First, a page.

Monthly Archives: Sep 2010

Facebook doesn’t confirm e-mail addresses

I don’t have a Facebook account.

If Facebook has been harassing you with messages that seemingly came from me, please take it up with them.

I should have received an e-mail when somebody registered an account under my e-mail address. Evidently, either the FAQ lies, or I threw the mail to the spam bin ages ago and forgot about it. The latter is more likely, but that does not excuse websites from applying a simple “confirm before use” policy.

Update: What makes me even angrier is that whoever registered under my e-mail address was able to see my list of potential contacts.

Chrome/Chromium with GPU acceleration

Chromium just switched on GPU acceleration. There was a changeset in the source tree a few hours ago causing some test failures, prompting me to check what interesting development was happening. Apparently they changed the command-line switch needed to enable GPU acceleration, which seems to indicate that they wanted it enabled by default. This is likely a reaction to yesterday’s Slashdot coverage on GPU acceleration in web browsers.

Image showing Chromium automated test results with more than 20 failures

The first thing I noticed when using this Chromium build was its bugginess. As in crash-your-tabs buggy. There were quite a lot of test failures caused by the change.

The other problem could only be seen in pages with HTML5 Video (and most likely Canvas as well): the text in these pages looked blurry.

Image showing blurry font rendering

Compare with normal rendering:

Image showing sharp font rendering

(Update: r59324 has been reverted, so no GPU acceleration for now.)
(Update (2010-09-18): Looks like it’s back. I haven’t noticed any particular instabilities, so that’s great. Blurry fonts I can manage; that’s also how Firefox nightly looks like, and I’m starting to suspect my graphics driver.)

At least now we know that GPU acceleration in Chromium is not ready yet. At least now I know that whatever technique these browsers use to render pages with GPU doesn’t sit well with mine (an Intel chip).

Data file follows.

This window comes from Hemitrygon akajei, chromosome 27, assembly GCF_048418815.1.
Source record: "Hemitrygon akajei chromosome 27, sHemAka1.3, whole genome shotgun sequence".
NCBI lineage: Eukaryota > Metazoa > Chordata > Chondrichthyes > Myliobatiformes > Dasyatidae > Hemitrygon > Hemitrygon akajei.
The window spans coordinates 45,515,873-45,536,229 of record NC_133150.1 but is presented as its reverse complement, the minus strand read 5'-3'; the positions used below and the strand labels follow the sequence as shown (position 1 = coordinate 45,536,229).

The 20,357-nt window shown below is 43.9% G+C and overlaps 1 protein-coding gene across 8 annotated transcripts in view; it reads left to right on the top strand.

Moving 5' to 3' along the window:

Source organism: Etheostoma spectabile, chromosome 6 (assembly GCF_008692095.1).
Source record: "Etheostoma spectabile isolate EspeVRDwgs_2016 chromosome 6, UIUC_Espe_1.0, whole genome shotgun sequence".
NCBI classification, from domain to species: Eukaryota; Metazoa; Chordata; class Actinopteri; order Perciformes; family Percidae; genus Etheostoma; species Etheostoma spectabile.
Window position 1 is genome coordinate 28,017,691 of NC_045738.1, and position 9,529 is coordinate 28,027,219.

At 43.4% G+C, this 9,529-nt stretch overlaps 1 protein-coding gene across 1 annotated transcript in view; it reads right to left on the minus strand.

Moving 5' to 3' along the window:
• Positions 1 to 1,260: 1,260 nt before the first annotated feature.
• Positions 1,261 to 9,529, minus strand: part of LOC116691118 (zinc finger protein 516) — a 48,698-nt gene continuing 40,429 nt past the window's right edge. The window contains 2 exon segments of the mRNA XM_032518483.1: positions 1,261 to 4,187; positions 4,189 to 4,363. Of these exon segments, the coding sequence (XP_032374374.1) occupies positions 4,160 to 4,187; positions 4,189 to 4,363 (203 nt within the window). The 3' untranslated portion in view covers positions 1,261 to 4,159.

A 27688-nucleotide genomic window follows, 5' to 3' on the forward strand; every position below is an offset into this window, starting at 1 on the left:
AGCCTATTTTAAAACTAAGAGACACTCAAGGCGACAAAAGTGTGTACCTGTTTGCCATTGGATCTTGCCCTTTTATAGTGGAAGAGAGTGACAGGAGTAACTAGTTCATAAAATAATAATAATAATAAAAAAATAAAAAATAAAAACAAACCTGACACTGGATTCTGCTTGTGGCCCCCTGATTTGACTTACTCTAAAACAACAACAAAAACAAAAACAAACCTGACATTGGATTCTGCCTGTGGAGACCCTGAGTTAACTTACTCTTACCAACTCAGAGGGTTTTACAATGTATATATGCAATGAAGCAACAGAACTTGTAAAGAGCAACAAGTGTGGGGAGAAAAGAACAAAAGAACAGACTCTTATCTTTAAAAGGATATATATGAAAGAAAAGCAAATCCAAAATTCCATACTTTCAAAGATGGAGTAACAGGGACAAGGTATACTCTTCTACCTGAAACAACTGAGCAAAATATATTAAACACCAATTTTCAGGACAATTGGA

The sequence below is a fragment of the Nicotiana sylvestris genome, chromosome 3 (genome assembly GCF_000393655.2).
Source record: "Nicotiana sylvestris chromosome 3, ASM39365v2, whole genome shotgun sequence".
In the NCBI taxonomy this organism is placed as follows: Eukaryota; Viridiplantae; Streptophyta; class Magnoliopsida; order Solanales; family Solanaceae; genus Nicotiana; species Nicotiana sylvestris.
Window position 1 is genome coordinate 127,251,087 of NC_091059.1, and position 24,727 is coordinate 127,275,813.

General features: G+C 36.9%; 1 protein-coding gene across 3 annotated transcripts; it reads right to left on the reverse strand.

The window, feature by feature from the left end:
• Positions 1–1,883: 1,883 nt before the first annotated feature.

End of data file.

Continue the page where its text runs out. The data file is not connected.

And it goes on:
Pango: Determine if a font is monospaced

If you have a GtkFontButton, finding out whether the chosen font is monospaced is quite a complicated process. Here is a complete walk-through.

(By the way, I will be using PyGTK’s Pango documentation because the C version is a mess.)

FontButton.get_font_name returns the font family (a.k.a. “font name”), style, and size; for example, “Liberation Serif Italic 14”. The first thing we need to do is pick just the family name. We do this by going through a PangoFontDescription.

desc_str = font_button.get_font_name()  # Liberation Serif Italic 14
desc = pango.FontDescription(desc_str)
family_name = desc.get_family()  # Liberation Serif

Next, check whether the font family describes a monospaced font. Here is where it gets dodgy. We need an arbitrary PangoContext, which can be obtained from a GtkWidget using Widget.get_pango_context. We then list all available font families and find the one with the appropriate name. Call FontFamily.is_monospace to finish the job.

(By the way, this is also a good place to show off Python’s for-else construct.)

context = widget.get_pango_context()  # widget can be any GtkWidget.
for family in context.list_families():
	if family.get_name() == family_name:
else:  # Should not happen.
	assert False
family.is_monospace()  # False -- Liberation Serif is proportional.